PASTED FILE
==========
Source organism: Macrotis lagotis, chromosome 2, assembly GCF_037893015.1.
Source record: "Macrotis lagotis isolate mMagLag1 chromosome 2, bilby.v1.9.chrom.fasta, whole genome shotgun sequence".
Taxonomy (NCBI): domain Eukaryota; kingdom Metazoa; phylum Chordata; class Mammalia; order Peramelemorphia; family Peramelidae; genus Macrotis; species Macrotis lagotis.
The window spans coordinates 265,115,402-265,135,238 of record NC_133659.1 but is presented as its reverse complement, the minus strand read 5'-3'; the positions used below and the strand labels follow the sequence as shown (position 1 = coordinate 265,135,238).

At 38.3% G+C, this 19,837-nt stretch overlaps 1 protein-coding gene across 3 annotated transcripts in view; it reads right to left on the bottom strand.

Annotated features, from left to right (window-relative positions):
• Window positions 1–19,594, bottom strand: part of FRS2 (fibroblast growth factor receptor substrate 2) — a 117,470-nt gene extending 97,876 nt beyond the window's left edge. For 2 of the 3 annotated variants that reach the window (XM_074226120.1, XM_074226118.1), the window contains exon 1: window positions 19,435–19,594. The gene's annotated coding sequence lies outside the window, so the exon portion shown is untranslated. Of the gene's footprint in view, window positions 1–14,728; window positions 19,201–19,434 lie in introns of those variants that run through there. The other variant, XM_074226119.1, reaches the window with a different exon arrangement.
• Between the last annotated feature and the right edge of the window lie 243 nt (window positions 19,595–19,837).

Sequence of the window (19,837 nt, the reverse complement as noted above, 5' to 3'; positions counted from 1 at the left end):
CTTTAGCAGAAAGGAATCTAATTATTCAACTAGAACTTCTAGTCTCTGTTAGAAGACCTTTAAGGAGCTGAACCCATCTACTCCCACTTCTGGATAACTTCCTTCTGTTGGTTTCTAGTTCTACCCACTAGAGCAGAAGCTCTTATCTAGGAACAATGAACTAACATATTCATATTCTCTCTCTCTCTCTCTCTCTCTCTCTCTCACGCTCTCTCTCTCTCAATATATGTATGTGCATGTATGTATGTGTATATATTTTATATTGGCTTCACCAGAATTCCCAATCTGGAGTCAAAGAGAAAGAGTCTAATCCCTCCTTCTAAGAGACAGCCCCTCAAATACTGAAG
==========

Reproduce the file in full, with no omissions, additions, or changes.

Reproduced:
Source organism: Macrotis lagotis, chromosome 2, assembly GCF_037893015.1.
Source record: "Macrotis lagotis isolate mMagLag1 chromosome 2, bilby.v1.9.chrom.fasta, whole genome shotgun sequence".
Taxonomy (NCBI): domain Eukaryota; kingdom Metazoa; phylum Chordata; class Mammalia; order Peramelemorphia; family Peramelidae; genus Macrotis; species Macrotis lagotis.
The window spans coordinates 265,115,402-265,135,238 of record NC_133659.1 but is presented as its reverse complement, the minus strand read 5'-3'; the positions used below and the strand labels follow the sequence as shown (position 1 = coordinate 265,135,238).

At 38.3% G+C, this 19,837-nt stretch overlaps 1 protein-coding gene across 3 annotated transcripts in view; it reads right to left on the bottom strand.

Annotated features, from left to right (window-relative positions):
• Window positions 1–19,594, bottom strand: part of FRS2 (fibroblast growth factor receptor substrate 2) — a 117,470-nt gene extending 97,876 nt beyond the window's left edge. For 2 of the 3 annotated variants that reach the window (XM_074226120.1, XM_074226118.1), the window contains exon 1: window positions 19,435–19,594. The gene's annotated coding sequence lies outside the window, so the exon portion shown is untranslated. Of the gene's footprint in view, window positions 1–14,728; window positions 19,201–19,434 lie in introns of those variants that run through there. The other variant, XM_074226119.1, reaches the window with a different exon arrangement.
• Between the last annotated feature and the right edge of the window lie 243 nt (window positions 19,595–19,837).

Sequence of the window (19,837 nt, the reverse complement as noted above, 5' to 3'; positions counted from 1 at the left end):
CTTTAGCAGAAAGGAATCTAATTATTCAACTAGAACTTCTAGTCTCTGTTAGAAGACCTTTAAGGAGCTGAACCCATCTACTCCCACTTCTGGATAACTTCCTTCTGTTGGTTTCTAGTTCTACCCACTAGAGCAGAAGCTCTTATCTAGGAACAATGAACTAACATATTCATATTCTCTCTCTCTCTCTCTCTCTCTCTCTCTCACGCTCTCTCTCTCTCAATATATGTATGTGCATGTATGTATGTGTATATATTTTATATTGGCTTCACCAGAATTCCCAATCTGGAGTCAAAGAGAAAGAGTCTAATCCCTCCTTCTAAGAGACAGCCCCTCAAATACTGAAG